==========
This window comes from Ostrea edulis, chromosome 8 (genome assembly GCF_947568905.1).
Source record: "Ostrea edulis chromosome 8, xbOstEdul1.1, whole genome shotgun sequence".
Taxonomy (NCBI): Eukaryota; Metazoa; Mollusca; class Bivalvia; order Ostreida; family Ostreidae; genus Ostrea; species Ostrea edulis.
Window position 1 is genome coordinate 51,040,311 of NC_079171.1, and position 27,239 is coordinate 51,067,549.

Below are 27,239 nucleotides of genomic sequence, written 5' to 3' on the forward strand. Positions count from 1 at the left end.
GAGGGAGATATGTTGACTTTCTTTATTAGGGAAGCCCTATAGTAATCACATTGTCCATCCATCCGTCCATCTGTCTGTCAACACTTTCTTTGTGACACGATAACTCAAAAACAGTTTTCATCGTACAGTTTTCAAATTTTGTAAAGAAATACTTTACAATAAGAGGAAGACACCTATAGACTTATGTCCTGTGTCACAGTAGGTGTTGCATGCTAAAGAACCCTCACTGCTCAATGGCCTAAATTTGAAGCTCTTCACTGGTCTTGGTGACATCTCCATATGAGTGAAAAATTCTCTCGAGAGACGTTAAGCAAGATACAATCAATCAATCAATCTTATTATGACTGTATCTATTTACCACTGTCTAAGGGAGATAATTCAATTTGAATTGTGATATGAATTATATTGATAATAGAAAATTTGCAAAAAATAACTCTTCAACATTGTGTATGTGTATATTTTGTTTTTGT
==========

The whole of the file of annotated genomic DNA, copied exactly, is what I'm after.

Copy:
This window comes from Ostrea edulis, chromosome 8 (genome assembly GCF_947568905.1).
Source record: "Ostrea edulis chromosome 8, xbOstEdul1.1, whole genome shotgun sequence".
Taxonomy (NCBI): Eukaryota; Metazoa; Mollusca; class Bivalvia; order Ostreida; family Ostreidae; genus Ostrea; species Ostrea edulis.
Window position 1 is genome coordinate 51,040,311 of NC_079171.1, and position 27,239 is coordinate 51,067,549.

Below are 27,239 nucleotides of genomic sequence, written 5' to 3' on the forward strand. Positions count from 1 at the left end.
GAGGGAGATATGTTGACTTTCTTTATTAGGGAAGCCCTATAGTAATCACATTGTCCATCCATCCGTCCATCTGTCTGTCAACACTTTCTTTGTGACACGATAACTCAAAAACAGTTTTCATCGTACAGTTTTCAAATTTTGTAAAGAAATACTTTACAATAAGAGGAAGACACCTATAGACTTATGTCCTGTGTCACAGTAGGTGTTGCATGCTAAAGAACCCTCACTGCTCAATGGCCTAAATTTGAAGCTCTTCACTGGTCTTGGTGACATCTCCATATGAGTGAAAAATTCTCTCGAGAGACGTTAAGCAAGATACAATCAATCAATCAATCTTATTATGACTGTATCTATTTACCACTGTCTAAGGGAGATAATTCAATTTGAATTGTGATATGAATTATATTGATAATAGAAAATTTGCAAAAAATAACTCTTCAACATTGTGTATGTGTATATTTTGTTTTTGT